Neoichnological Studies: Neoichnology is the study of modern animal-sediment relationships. Much of my research has been dedicated to establishing the distribution and behavior of burrowing animals in modern settings for application to the rock record. A good example of this work includes the distribution of burrowing animals in modern course-grained sediments. We have also investigated burrowing behavior and its correlation to the quality of food resources. Burrow geochemistry has also been investigated. And animal distributions in general have been established. All in all, this growing body of work represents a significant advancement in our understanding of neoichnology and this work is enjoying broad application to the rock record.
The Development of Process Ichnology: Process-based ichnology is the use of trace fossils to assess sedimentation rates, colonization times, and sedimentary parameters such as turbidity, hydraulic energy, and substrate cohesiveness. My research group and I have led in developing research methods for process-based ichnology. We have done this by using modern sedimentary environments and laboratory experiments to parameterize the response of animals to specific sedimentary conditions. We are the only research group using modern animals to develop a set of experimental procedures to systematically explore the potential for trace fossils to provide additional sedimentary knowledge.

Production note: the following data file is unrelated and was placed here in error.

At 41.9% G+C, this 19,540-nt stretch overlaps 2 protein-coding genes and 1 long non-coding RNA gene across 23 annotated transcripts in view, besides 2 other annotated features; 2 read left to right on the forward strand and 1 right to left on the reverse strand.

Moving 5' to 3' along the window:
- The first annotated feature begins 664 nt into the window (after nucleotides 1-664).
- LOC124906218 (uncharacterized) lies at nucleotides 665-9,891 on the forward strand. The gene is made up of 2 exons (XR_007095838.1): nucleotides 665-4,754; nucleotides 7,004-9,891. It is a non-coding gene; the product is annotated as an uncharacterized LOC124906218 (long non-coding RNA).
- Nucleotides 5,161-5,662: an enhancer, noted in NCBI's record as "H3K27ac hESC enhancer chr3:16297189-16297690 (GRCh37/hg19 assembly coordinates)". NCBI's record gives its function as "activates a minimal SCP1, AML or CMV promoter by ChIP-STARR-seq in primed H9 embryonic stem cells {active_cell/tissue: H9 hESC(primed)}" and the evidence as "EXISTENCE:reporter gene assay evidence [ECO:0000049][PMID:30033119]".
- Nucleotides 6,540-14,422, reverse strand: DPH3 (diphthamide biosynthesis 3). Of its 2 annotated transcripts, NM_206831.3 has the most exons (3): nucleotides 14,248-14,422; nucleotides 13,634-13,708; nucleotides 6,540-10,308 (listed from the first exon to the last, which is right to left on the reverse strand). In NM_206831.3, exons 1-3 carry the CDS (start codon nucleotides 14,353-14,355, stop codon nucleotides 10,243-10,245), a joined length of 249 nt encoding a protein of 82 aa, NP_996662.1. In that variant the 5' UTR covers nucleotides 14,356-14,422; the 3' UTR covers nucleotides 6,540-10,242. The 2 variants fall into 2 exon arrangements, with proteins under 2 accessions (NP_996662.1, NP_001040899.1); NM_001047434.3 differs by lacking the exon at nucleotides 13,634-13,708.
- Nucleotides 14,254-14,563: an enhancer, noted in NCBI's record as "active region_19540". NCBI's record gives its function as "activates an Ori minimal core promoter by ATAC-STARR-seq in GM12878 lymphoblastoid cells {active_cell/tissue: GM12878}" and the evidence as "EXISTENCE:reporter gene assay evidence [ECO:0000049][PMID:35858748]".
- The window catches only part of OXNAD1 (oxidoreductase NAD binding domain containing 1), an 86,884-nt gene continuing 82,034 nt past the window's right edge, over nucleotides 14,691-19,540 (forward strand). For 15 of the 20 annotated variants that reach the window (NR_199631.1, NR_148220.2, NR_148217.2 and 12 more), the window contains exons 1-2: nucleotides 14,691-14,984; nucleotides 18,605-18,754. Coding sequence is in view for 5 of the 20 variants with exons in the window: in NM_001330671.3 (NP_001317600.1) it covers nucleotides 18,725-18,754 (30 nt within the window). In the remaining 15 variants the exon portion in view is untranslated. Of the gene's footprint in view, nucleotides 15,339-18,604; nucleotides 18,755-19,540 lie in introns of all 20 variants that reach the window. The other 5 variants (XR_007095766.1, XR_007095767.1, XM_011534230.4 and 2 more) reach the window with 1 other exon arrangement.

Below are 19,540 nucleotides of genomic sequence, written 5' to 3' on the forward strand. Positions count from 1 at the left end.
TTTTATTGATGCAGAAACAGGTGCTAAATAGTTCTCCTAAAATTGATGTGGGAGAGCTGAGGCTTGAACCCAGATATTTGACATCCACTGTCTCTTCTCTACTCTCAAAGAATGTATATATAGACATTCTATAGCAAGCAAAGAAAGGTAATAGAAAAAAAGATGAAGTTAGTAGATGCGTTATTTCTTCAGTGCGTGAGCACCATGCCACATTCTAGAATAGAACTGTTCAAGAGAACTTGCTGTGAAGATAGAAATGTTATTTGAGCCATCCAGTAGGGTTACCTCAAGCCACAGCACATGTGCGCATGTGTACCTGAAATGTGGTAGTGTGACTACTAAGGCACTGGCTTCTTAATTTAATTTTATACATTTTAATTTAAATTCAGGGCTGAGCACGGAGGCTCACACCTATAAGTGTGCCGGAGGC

The Application of Ichnofossils to Reservoir Characterization: Ichnofossils have often been used to determine the depositional setting of ancient strata. Their importance as permeable conduits in hydrocarbon reservoirs remains essentially unexplored. Primarily through the work of Pemberton and myself at the U of Alberta, the need to understand the impact trace fossils have on oil and gas production is becoming recognized. In this research partnership, I have been the main motivator in experimental methods and in conceptualizing application of experiments to reservoir settings. We have used reservoir data, laboratory experiments, and numerical modeling to assess the impact of bioturbation on resource quality (i.e. quantity and producibility of resource). The general classification of biogenic permeability was introduced in Pemberton and Gingras.
Geochemical Analyses of Trace Fossils: Our group has produced in two areas. (1) Geochemical characterization and interpretation of bioturbated sedimentary media. This has led to the recognition of new burrowing behaviors when I reported the activities of insect larvae mining for oxygen in oxygen impoverished settings. (2) Other work has provided important new data for numerical modelers to use. My group is now establishing expertise in cation sorption profiling of modern burrow walls. We have also characterized trace-fossil geochemical profiles to establish depositional through to paragenetic history: the results from these studies have been applied practically in reservoir analysis studies.
Amazonian seaway during the Miocene: This research involved generating a complete sedimentological, ichnological, and stratigraphic framework for Miocene deposits (primarily the Pevas Fm.) in the Amazon Basin in Peru and Brazil. Although these strata had been previously interpreted as having a lacustrine nature, our observations show that they are primarily marginal-marine sediments. Resolving the nature of this depositional system and determining its paleogeography (although still contested) will change the way we regard Tertiary sediment accumulation in the Amazon Basin.